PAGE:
Monday, July 5, 2010

Isabel's Post: July 2nd

As Evann left off, we were on our way to the Thriving Talents ChildrenÕs Centre in Kisii, in the west of Kenya. We arrived at the orphanage in the early evening, and were met with a very warm welcome. As we approached the place, we heard cheering from behind the gates. The gates flew open and the kids ran up to the car singing a welcome song. They lined up and we were serenaded as we entered the gates and came to a large field. Music was playing from a boombox, and the artists and some teachers were dancing around.

They were soon joined by the students and we were quickly pulled into the mix. It was so much fun to dance with the students! The students grabbed our hands and we jumped around in small circles, playing a sort of dancing follow the leader.

After a few songs, the students put on a small show for us. In addition to many welcome speeches, thanking us continuously for coming, the girls sang and danced for us and a couple students recited poems.

After this wonderful ceremony and some more dancing, some students showed us their rooms. The living conditions were cramped, dark, and fairly dirty. The orphanage houses about 150 kids in a few small rooms packed with bunk beds. I found the story of this orphanage to be very touching -- it is the work and generosity of a few caring people. An elderly couple donated a large part of their property on which to build the orphanage and school, but when the money fell short for the construction, the couple agreed to allow the children to sleep with them in their home. In addition to their home, the couple seems to continuously give all that they have to help provide food for the children. The four school teachers are completely volunteer, and a collection of guardians (mostly grandparents of the children) try to help provide for the children as well.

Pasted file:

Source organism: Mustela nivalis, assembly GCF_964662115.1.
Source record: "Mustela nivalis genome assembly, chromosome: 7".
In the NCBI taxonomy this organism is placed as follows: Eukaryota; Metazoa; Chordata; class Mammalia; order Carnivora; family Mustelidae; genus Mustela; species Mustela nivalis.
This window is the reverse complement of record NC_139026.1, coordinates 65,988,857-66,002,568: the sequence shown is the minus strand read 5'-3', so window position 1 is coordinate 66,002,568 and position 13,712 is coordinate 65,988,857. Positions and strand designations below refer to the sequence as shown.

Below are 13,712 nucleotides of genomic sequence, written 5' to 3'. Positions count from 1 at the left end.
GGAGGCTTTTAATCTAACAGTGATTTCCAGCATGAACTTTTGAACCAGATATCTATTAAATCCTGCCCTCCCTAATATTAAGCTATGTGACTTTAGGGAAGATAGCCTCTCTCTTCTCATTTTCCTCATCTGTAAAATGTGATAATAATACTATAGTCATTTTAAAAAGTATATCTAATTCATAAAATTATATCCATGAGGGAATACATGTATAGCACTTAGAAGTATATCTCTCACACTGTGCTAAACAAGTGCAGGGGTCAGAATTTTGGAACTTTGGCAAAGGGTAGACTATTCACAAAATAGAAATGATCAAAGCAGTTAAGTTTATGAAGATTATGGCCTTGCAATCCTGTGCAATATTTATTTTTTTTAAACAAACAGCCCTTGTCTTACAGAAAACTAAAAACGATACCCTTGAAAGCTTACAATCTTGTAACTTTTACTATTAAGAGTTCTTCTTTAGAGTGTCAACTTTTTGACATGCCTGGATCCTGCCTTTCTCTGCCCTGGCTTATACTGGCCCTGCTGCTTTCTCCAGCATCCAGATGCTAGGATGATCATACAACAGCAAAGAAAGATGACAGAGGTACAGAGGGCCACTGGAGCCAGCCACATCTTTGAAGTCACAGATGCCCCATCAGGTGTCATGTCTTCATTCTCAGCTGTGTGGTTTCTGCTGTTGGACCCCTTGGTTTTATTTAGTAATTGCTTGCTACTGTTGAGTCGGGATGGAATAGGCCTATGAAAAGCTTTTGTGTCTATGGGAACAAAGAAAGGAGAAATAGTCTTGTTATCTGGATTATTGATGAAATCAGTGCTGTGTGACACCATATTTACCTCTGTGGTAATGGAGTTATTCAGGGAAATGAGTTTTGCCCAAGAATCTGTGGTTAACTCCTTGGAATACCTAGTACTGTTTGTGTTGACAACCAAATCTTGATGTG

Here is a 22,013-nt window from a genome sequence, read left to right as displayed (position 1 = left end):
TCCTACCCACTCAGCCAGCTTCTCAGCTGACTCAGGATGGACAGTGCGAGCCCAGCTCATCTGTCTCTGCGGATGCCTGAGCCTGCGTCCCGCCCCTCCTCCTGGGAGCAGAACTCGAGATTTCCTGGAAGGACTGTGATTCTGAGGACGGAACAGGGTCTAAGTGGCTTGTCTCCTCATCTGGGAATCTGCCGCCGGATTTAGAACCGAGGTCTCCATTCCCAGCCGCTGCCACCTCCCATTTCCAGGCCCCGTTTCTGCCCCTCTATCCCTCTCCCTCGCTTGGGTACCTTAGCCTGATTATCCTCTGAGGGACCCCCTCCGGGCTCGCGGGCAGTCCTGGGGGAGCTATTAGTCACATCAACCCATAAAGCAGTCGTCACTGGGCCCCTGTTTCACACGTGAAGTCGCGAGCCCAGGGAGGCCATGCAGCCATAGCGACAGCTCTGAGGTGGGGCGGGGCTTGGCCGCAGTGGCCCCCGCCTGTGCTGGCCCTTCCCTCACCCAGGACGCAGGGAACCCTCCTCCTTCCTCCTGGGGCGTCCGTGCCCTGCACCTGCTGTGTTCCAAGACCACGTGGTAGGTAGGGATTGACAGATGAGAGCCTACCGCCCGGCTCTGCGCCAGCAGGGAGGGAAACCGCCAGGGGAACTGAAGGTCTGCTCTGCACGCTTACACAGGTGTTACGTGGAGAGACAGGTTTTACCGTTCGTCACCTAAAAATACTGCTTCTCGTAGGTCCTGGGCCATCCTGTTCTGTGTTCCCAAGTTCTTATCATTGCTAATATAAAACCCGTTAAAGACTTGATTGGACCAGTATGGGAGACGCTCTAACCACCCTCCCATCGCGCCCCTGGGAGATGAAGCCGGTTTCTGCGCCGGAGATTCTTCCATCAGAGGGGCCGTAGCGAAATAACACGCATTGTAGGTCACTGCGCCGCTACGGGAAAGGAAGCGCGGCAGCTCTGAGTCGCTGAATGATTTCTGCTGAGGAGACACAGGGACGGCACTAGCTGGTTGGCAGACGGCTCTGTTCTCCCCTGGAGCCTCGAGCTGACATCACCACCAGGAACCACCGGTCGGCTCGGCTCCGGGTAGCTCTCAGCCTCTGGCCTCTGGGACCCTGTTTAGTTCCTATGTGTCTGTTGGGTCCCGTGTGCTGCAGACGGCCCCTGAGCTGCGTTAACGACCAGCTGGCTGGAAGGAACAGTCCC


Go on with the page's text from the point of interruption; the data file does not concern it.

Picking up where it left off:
We returned to the orphanage the following day. We watched and helped teach math and english classes in the morning, then played with the students in the afternoon. Ethan brought a frisbee, so we taught kids how to toss it around. Then the girls led Evann, Linda, and I on a walk to a nearby tea factory, while the boys engaged in a soccer match. Ryan was the big scorer with his hat-trick -- course maybe goalie Ethan was just going easy on his brother for his 15th birthday...

There seems to be a lot that ESW could do to help this orphanage. They are planning to build new dorms and classrooms and then try to become economically self-sustaining, which fits well with our goals as a club. Hopefully this visit is the start of another ESW partnership in Kenya. We discussed possible future projects for ESW at this school, which Ozzie will elaborate upon in the next post....

Thriving Talents ChildrenÕs Centre, Kisii
IsabelÕs Post


  1. Great description of the orphanage, Isabel. We love hearing about these experiences -- how far away from rainy Juneau. (It was a soggy 4th --the fireworks were postponed for 24 hours due to rain, but it was still fun.)

  2. Isabel, I am loving your descriptions of your life in Kenya, and was especially touched by the orphanage story.

    It reminds me of some of the receptions that were given to us when we visited Namibia, but the fact that you are so personally involved gives it all so much more meaning.